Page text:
Rishi Sunak has asked the UK’s top executives to rein in their pay as their workers face a cost-of-living crisis – but he has criticized nurses’ demands for a double-digit pay rise.
Speaking at the G20 summit in Indonesia, the British prime minister said: “I would say to CEOs to embrace restraint at a time like this and make sure they also look after all their workers.”
His comments will cause concern in some boardrooms given executives’ complaints that listed UK companies have already been unable to match the pay offered by their global and often private rivals.
Sunak added that he was “sure that executives in most companies will think about pay settlements for senior management and their workers and make sure they are fair. That is what everyone expects.”
Chancellor Jeremy Hunt is expected to use Thursday’s fall statement to raise the maximum bankers’ bonuses, according to Whitehall insiders. It’s one of the few announcements his predecessor Kwasi Quarting made in the September micro-budget that Hunt isn’t expected to reflect.
Britain’s new prime minister is one of the richest prime ministers ever to hold the position given his past career as a banker and hedge fund manager and the family wealth of his wife Akshata Murty, whose father founded the IT company Infosys.
A report from PricewaterhouseCoopers last week showed that FTSE 100 CEO salaries have been at their highest levels for at least five years after increasing nearly a quarter on average this year – driven by higher bonuses – but most companies pay less than inflation increases to their employees. .
Sunak said he did not want to see a sharp rise in wage prices because “the people who are going to suffer the most are the people on lower incomes . . . and we will still be having this conversation in a year’s time”.
Policymakers have been criticized for suggesting that workers must accept painful pressure on wages in order to bring down inflation at a time when many companies have seen post-pandemic profit soaring and big bonuses for CEOs.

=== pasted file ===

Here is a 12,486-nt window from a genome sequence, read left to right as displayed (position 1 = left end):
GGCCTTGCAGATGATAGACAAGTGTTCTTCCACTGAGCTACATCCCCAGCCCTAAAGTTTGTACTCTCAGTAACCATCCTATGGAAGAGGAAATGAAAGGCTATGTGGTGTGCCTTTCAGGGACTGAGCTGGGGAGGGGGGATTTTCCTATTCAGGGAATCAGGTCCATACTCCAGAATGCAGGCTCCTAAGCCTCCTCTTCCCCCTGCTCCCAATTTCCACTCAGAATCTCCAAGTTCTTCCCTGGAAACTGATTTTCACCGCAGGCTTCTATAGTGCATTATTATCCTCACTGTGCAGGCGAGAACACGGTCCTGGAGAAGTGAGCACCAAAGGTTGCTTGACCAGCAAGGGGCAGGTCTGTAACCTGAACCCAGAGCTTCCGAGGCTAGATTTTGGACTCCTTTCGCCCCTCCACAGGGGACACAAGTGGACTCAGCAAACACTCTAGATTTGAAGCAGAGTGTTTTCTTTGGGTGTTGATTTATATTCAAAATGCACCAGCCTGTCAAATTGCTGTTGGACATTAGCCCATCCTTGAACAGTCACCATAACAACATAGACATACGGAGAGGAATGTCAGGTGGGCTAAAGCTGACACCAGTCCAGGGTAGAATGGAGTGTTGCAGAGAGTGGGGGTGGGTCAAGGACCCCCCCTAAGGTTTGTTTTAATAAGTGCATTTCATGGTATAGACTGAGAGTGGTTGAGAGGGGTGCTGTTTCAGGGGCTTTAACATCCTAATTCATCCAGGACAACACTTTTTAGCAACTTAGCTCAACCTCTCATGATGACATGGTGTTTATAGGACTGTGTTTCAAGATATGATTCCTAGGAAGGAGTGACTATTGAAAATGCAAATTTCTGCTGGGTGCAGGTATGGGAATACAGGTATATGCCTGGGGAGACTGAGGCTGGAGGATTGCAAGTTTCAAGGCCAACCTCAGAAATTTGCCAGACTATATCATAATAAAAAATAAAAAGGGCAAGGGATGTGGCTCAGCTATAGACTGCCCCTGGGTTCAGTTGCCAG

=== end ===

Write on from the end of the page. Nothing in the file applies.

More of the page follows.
Since then, Andrew Bailey, governor of the Bank of England, has argued that companies need as much restraint in executives’ pay as workers in their wage demands.
Unions argue that inflation has been caused by corporate profits at the expense of workers — and that public sector workers in particular cannot be expected to swallow another year of wage cuts in real terms, after a decade of austerity.
“Government must see key services as an engine of economic growth, not a drain on the public coffers,” said Christina McNea, general secretary of Unison, the UK’s largest union.
She and other union leaders representing NHS workers met Health Secretary Steve Barclay on Tuesday for talks aimed at helping avert the risk of strikes that could hit hospitals across the UK over the winter.
On Tuesday, the prime minister entered the fray, slamming nurses’ demands for a massive pay rise. Last week, the Royal College of Nursing voted in favor of industrial labor and called for a wage increase of 5 per cent above the rate of inflation.
Sunak said he was “very grateful to our nurses” but “what the unions are asking for is a 17 percent increase in salary and I think most people who watch the film will understand that this is unaffordable”.
There is sympathy for the situation many people in the UK face, the executives told the Financial Times, but that salary has been a complex issue often linked to historical performance targets.